The birds, the bees, the sperm donors...

Parents are finding that "The Talk" has gotten really, really complicated.

By Lynn Harris

Published April 16, 2008 11:30PM (EDT)

So my friend's friend's kid somehow overhears the term "blow job" on TV. (Cable, I'm guessing.) Cut to: Dad holding his breath, praying the the moment will pass. But no.

"Daddy?" Here it comes. "What's a blow job?"

An explanation is offered, in clear, forthright detail, just like the experts say. The child ponders, then shakes his head.

"That's a job?"

I offer this anecdote because I'll take any excuse to retell it. The excuse at hand: the Washington Post's (I love them today!) story yesterday detailing the ways in which parents are finding that "The Talk" about sex has gotten really, really complicated. Back in my day, we were told that "when a man and a woman love each other very much, they lie very close together," or we simply (as my best friend recalls) came home one day to an Ask Beth book lying on our bed. And for us, this was enough. I simply accepted that our neighbors Michael and Dale were, like Ernie and Bert, just really good friends. No questions asked.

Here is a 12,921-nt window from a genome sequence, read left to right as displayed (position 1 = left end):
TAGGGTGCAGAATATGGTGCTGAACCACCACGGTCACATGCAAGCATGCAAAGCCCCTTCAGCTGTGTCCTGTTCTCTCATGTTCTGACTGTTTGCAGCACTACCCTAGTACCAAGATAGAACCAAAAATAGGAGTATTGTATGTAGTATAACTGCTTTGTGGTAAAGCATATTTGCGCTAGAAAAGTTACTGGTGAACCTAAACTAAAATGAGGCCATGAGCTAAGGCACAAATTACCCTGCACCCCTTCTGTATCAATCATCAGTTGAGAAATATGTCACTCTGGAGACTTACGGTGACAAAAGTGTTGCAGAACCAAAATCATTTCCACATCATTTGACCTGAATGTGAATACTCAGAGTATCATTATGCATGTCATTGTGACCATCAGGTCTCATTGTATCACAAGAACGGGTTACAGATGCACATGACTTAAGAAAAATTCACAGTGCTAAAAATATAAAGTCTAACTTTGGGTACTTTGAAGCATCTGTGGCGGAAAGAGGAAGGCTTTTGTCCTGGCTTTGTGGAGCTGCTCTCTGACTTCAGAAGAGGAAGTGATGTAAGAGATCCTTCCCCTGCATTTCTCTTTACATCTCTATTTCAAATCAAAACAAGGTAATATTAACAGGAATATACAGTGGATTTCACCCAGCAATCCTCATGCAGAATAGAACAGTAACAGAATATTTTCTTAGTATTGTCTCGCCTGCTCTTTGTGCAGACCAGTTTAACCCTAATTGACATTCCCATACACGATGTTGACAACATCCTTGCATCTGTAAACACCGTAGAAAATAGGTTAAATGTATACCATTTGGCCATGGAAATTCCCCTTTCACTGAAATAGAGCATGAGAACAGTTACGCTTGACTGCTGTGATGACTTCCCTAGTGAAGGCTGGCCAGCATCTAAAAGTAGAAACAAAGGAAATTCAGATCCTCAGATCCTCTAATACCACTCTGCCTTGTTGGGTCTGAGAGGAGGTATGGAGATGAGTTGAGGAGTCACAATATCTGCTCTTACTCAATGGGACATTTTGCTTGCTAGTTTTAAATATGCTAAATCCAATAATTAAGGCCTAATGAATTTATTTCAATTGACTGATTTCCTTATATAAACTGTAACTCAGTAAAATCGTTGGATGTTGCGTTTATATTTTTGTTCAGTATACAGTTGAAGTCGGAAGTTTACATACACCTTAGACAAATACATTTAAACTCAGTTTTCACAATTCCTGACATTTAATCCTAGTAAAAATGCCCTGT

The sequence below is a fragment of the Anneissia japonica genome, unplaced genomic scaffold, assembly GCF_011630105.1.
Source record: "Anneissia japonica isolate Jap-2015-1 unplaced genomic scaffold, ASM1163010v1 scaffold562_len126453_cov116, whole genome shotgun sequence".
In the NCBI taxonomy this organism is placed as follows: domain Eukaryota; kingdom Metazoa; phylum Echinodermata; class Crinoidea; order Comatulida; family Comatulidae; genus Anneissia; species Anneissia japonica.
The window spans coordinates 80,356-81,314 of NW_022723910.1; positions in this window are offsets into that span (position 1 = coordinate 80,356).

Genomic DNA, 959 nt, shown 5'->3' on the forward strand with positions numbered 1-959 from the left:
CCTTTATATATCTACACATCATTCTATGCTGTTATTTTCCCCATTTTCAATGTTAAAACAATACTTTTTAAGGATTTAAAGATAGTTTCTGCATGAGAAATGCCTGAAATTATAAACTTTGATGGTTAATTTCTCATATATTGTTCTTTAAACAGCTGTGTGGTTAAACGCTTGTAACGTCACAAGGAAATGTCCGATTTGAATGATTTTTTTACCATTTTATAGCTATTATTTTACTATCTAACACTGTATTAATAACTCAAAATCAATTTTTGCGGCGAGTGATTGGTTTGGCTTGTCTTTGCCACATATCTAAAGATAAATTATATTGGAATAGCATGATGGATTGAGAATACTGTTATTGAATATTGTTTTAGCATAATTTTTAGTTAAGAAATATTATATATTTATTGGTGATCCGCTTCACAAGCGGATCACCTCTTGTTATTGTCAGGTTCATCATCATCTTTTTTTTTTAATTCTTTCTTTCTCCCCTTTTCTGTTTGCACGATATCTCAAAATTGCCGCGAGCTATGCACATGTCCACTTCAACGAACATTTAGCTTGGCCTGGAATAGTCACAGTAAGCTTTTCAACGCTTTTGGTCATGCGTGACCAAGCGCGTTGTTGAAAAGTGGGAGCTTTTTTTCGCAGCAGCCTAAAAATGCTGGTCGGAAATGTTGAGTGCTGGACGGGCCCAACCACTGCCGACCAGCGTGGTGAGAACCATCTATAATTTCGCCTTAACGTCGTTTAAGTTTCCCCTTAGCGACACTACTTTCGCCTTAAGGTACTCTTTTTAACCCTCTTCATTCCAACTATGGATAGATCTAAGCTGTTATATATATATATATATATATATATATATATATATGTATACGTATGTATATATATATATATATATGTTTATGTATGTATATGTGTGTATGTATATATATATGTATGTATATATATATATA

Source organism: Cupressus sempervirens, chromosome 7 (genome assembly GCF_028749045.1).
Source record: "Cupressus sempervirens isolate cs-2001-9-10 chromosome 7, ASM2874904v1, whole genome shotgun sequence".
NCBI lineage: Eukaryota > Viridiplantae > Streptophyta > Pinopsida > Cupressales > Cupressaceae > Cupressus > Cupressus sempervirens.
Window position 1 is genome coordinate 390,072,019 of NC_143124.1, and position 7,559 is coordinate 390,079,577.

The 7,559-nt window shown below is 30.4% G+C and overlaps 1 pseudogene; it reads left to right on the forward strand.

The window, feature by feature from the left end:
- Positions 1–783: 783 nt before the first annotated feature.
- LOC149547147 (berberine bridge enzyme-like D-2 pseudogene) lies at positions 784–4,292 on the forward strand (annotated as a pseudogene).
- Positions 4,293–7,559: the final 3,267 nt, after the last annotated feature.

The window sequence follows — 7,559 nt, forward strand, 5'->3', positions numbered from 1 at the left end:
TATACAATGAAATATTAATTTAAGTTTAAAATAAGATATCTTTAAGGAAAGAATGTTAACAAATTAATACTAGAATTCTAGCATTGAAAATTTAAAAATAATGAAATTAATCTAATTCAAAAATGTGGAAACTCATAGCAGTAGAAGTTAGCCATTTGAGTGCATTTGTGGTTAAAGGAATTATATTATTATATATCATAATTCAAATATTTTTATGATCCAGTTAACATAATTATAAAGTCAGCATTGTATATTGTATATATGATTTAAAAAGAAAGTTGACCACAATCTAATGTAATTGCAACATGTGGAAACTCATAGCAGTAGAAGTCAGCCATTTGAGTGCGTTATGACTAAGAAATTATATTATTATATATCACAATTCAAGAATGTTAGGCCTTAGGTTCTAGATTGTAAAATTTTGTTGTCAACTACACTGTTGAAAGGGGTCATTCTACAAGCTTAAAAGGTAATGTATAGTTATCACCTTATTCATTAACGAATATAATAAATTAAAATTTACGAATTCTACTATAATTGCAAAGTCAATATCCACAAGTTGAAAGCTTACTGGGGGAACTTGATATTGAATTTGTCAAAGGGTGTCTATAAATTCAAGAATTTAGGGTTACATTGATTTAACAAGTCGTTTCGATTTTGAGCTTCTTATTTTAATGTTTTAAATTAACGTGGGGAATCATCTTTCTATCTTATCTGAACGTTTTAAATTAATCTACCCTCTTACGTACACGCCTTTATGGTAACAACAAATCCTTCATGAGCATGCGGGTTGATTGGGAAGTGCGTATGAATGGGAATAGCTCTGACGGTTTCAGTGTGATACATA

But today, the Post reports, parents are hit with queries such as "Mommy, how does the sperm get from the donor to the doctor?" Or "Why is that man on Oprah pregnant?" ("And why are those people on MSNBC being such shitheads?")

Some parents, perhaps more red-faced than ever, procrastinate. Not the best approach, say experts. "You could do a real disservice with this assumption that you wait until the child asks," said Baltimore sex educator Deborah Roffman, author of "Sex and Sensibility: The Thinking Parent's Guide to Talking Sense About Sex." "The truth is that we've left our children in a vacuum around these topics, and popular culture has just waltzed into this vacuum." Waltzed? If only. More like pole-danced.

Some fairly sound-sounding, if challenging, advice follows. ("You should start talking to children about sex from the day they can talk," said Maureen Lyon, a clinical psychologist at Children's National Medical Center. Whoa. Mommy is way behind.)

So I'm curious. Just for fun: What about you? What darnedest things have your kids asked? And how have you responded?

Lynn Harris

Award-winning journalist Lynn Harris is author of the comic novel "Death by Chick Lit" and co-creator of She also writes for the New York Times, Glamour, and many others.

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